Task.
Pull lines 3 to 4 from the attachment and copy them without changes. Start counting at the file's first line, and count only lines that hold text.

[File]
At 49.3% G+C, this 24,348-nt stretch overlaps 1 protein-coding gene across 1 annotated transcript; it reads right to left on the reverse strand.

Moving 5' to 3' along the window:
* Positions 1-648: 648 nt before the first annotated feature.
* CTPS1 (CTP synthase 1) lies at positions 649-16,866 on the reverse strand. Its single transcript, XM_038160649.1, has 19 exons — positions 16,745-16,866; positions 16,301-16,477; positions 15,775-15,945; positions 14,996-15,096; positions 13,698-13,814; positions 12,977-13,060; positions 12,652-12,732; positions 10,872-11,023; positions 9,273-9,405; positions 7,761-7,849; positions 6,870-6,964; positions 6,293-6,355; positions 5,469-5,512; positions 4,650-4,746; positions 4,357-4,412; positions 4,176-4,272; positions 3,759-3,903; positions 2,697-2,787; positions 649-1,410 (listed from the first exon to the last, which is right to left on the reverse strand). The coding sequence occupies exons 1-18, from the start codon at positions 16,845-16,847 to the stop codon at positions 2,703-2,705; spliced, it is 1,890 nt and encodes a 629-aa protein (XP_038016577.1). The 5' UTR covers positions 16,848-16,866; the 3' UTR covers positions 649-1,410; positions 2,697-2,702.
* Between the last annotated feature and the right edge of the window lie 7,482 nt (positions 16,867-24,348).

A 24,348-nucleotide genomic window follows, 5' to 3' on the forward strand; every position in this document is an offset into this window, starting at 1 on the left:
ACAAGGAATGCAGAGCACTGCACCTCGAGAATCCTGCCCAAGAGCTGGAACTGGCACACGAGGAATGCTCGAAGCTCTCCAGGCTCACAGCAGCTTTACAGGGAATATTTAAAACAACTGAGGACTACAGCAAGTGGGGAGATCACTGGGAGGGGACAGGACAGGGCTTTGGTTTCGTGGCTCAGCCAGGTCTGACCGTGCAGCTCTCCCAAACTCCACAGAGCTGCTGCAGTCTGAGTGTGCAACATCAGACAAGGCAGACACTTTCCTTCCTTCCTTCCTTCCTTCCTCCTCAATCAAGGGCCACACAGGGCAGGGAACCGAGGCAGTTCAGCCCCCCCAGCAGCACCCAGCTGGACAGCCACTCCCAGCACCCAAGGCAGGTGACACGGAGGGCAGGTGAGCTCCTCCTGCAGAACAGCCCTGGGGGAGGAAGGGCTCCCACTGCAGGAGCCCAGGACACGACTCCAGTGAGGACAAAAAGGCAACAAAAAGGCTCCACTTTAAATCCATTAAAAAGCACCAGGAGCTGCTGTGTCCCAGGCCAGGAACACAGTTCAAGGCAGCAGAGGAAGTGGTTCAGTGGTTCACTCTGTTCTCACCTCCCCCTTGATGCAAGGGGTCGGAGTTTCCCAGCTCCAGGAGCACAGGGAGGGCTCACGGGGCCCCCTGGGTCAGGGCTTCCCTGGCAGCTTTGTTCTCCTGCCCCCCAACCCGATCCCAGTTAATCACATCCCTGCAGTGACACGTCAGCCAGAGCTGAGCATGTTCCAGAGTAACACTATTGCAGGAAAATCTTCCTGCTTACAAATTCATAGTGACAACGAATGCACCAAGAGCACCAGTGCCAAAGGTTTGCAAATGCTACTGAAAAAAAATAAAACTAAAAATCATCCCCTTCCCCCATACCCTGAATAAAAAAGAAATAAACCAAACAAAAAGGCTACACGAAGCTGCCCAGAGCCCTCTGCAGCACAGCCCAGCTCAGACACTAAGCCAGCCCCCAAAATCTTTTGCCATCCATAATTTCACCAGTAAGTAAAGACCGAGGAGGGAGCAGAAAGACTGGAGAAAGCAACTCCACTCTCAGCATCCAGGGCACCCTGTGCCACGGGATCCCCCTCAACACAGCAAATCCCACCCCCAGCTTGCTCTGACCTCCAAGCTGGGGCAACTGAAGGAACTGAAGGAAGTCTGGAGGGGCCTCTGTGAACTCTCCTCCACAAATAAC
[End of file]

* Positions 1-648: 648 nt before the first annotated feature.
* CTPS1 (CTP synthase 1) lies at positions 649-16,866 on the reverse strand. Its single transcript, XM_038160649.1, has 19 exons — positions 16,745-16,866; positions 16,301-16,477; positions 15,775-15,945; positions 14,996-15,096; positions 13,698-13,814; positions 12,977-13,060; positions 12,652-12,732; positions 10,872-11,023; positions 9,273-9,405; positions 7,761-7,849; positions 6,870-6,964; positions 6,293-6,355; positions 5,469-5,512; positions 4,650-4,746; positions 4,357-4,412; positions 4,176-4,272; positions 3,759-3,903; positions 2,697-2,787; positions 649-1,410 (listed from the first exon to the last, which is right to left on the reverse strand). The coding sequence occupies exons 1-18, from the start codon at positions 16,845-16,847 to the stop codon at positions 2,703-2,705; spliced, it is 1,890 nt and encodes a 629-aa protein (XP_038016577.1). The 5' UTR covers positions 16,848-16,866; the 3' UTR covers positions 649-1,410; positions 2,697-2,702.